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Three Japanese Sandos With the Fluffiest Milk Bread

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In an era of rampant language baby-ification — “delulu” for confidently delusional, “stimmy” for stimulus check, “bb” for baby — one might forget that sando isn’t a cutesy shorthand for the word sandwich. It is, in fact, the Japanese word for sandwich, shortened from sandoitchi, itself one of many “loan words” from English and other languages. And it usually only applies to a specific category of sandwiches (served on fluffy slices of shokupan, or milk bread) that started with the katsu sando in the 1930s.

New York City, being the melting pot that it is, has its fair share of sando purveyors: Hi-Collar in the East Village, Little Egg in Prospect Heights, Forest Cafe in Queens. But if you’ve never enjoyed the divine pleasures of a sando, then now is the time — there’s nothing quite like a good one. And if you already know and love them, here are three newer options for the next time you have a craving.

Let’s begin with the cult-favorite that is the egg (tamago) salad sandwich. Food-obsessed folks like myself always keep a careful eye out for new options, so I was all-in when Tammie Teclemariam at New York magazine wrote about Postcard, a weeks-old bakery from the owners of Nami Nori.

This West Village spot is tiny, with some indoor and outdoor seating, and its bright-red interior holds a display case filled with treats like very good sesame-miso chocolate chip cookies and hojicha chocolate cake. But you’re here for the sandos: a chicken katsu version, the aforementioned egg salad and three seasonal fruit sandos. The egg salad is dead simple: chunks of hard-boiled egg mixed with buttercup-yellow yolks all tied together with Kewpie mayo. My only note: It could use black pepper! But what stands out here is that the bread is gluten-free, and you can buy them by the half. (Why aren’t more shops like this?) I see this as an ideal destination for a quick but satisfying snack (and a boba tea) when you’re on the go.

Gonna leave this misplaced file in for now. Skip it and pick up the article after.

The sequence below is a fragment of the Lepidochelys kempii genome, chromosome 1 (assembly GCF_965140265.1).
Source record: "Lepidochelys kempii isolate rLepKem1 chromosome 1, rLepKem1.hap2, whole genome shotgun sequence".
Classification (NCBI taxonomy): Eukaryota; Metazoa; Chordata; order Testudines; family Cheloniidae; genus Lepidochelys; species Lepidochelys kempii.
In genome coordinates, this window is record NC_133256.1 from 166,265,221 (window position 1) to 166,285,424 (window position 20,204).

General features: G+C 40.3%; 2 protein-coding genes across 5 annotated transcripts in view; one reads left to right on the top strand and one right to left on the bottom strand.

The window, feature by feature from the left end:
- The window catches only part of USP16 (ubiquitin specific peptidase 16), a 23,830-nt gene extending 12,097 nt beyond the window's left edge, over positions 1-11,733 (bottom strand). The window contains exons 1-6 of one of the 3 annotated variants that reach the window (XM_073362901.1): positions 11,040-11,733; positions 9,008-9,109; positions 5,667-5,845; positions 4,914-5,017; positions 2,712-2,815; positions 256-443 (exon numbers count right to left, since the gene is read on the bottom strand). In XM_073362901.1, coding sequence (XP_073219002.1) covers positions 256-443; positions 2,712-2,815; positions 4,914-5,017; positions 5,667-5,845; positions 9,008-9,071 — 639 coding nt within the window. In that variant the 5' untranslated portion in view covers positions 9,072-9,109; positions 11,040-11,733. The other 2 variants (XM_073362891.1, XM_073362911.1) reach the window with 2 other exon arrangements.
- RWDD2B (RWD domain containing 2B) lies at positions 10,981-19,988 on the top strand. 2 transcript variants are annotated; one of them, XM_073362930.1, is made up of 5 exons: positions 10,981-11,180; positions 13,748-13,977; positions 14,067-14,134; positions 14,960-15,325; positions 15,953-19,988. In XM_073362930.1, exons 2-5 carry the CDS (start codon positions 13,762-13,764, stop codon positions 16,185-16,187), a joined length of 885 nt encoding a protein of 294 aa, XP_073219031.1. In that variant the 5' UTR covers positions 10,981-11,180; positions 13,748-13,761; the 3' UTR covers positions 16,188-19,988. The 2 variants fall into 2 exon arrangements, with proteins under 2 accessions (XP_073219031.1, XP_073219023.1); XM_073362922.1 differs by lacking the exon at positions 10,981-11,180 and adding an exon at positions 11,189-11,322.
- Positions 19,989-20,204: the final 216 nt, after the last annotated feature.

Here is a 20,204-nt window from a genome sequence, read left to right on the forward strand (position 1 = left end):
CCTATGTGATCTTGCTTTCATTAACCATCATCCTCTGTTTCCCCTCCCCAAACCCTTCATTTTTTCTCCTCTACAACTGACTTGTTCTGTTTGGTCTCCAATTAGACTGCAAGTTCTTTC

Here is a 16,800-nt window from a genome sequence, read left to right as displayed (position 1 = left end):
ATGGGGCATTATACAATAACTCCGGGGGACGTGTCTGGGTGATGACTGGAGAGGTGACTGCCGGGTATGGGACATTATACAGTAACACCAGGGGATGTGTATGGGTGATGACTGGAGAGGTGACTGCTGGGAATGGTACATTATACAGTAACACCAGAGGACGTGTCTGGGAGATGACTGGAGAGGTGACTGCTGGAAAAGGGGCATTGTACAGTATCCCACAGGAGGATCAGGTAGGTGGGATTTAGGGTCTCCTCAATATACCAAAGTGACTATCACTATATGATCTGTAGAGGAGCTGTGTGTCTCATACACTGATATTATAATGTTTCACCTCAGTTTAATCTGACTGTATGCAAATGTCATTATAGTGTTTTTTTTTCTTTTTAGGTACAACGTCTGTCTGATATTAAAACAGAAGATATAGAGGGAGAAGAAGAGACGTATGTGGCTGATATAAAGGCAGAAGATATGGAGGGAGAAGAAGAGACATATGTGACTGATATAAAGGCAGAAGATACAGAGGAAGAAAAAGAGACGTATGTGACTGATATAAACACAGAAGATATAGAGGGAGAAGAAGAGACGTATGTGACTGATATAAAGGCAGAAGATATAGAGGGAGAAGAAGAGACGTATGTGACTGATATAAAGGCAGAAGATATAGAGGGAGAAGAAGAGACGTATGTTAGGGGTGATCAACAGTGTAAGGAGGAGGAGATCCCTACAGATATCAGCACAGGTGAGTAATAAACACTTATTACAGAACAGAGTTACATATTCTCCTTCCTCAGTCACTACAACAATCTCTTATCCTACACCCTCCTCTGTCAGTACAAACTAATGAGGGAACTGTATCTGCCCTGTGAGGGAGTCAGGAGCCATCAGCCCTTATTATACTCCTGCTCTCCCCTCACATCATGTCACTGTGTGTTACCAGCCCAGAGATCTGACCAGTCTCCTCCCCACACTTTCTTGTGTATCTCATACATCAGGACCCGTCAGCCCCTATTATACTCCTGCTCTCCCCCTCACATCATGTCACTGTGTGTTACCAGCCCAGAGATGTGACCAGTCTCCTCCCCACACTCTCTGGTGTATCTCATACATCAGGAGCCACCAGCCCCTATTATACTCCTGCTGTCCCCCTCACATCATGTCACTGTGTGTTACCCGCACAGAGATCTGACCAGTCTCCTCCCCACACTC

31 Carmine Street (Bleecker Street)

If you have a little more time to linger, I recently spent a lovely afternoon on the stylish back patio of Taku Sando, a restaurant in Greenpoint, Brooklyn, that opened back in November from the owners of Takumen in Long Island City, Queens. That chic patio is an extension of an equally chic restaurant, where pork katsu, chicken katsu, korokke and egg salad sandos share a menu with a Caesar-ish salad made with milk bread croutons. Ribbon “fries” are served in a paper bag, and of course there’s a natural wine menu. (When in Greenpoint …)

I was particularly taken with the pork katsu (or tonkatsu) sando because, 1) Bull-Dog sauce is my religion and, 2) I love a pork cutlet. The acidic karashi mustard mayo made it an immediate hit in my book. If you’re looking for a new restaurant at the corner of casual and fancy, Taku Sando is it.

29 Greenpoint Avenue (West Street)

And, finally, if you’re the type who wishes we had the kinds of 7-Elevens they have in Japan, then I strongly recommend dropping by Mama Yoshi Mini Mart in Ridgewood. What began as a roving pop-up at bars — once again, restaurant pop-ups are the birthplace of cool — has become a brick-and-mortar shop on a tree-lined street. Inside you’ll find pantry items (ramen, curry powder, mitsukan ajipon), cold and hot items to-go (onigiri, macaroni salad, Spam breakfast burritos), Japanese candies (no matcha KitKats, though) and a wide selection of nonalcoholic drinks.

How they’re able to fit so much into such a tiny space is beyond me, but it works. For lunch, order the chicken katsu, with a comically large cutlet nestled inside a comically small potato bread bun. But that’s not the house sando. That would be the Spam grilled cheese, served on milk bread, smothered with a combination of Cheddar and American cheeses and surrounded by a heap of ridged potato chips. It’s a perfect fusion of Japanese and American comfort food, demonstrating the best of what a good sando has to offer.

17-11 Grove Street (Cypress Avenue)


Last week, I asked Times readers to tell us about their favorite restaurants in New York City on the occasion of Pete Wells’s revised list of the 100 best restaurants in New York City. I received nearly 900 responses and narrowed those down to 25 submissions that stood out. You can check out the whole list here. It’s a truly lovely read.


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